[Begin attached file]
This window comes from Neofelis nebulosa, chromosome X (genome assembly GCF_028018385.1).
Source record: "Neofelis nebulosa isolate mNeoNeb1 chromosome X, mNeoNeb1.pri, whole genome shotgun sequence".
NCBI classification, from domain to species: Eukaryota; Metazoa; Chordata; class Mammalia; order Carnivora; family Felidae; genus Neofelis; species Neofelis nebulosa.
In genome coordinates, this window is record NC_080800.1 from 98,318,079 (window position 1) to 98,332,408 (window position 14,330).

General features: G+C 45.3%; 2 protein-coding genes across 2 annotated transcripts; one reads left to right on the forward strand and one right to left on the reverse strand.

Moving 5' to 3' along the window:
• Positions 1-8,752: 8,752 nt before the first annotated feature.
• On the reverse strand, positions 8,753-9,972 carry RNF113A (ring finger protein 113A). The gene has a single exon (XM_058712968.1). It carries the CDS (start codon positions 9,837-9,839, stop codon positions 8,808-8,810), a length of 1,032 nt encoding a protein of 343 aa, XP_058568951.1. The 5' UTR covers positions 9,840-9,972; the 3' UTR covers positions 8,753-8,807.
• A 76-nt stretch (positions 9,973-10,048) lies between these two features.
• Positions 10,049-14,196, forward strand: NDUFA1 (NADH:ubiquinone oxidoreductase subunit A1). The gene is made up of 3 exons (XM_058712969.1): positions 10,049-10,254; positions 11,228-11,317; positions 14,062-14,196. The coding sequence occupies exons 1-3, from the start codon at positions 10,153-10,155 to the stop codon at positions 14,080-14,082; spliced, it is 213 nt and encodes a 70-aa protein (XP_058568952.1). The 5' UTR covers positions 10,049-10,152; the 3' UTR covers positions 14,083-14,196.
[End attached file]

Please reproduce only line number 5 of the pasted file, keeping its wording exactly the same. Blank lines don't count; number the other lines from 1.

General features: G+C 45.3%; 2 protein-coding genes across 2 annotated transcripts; one reads left to right on the forward strand and one right to left on the reverse strand.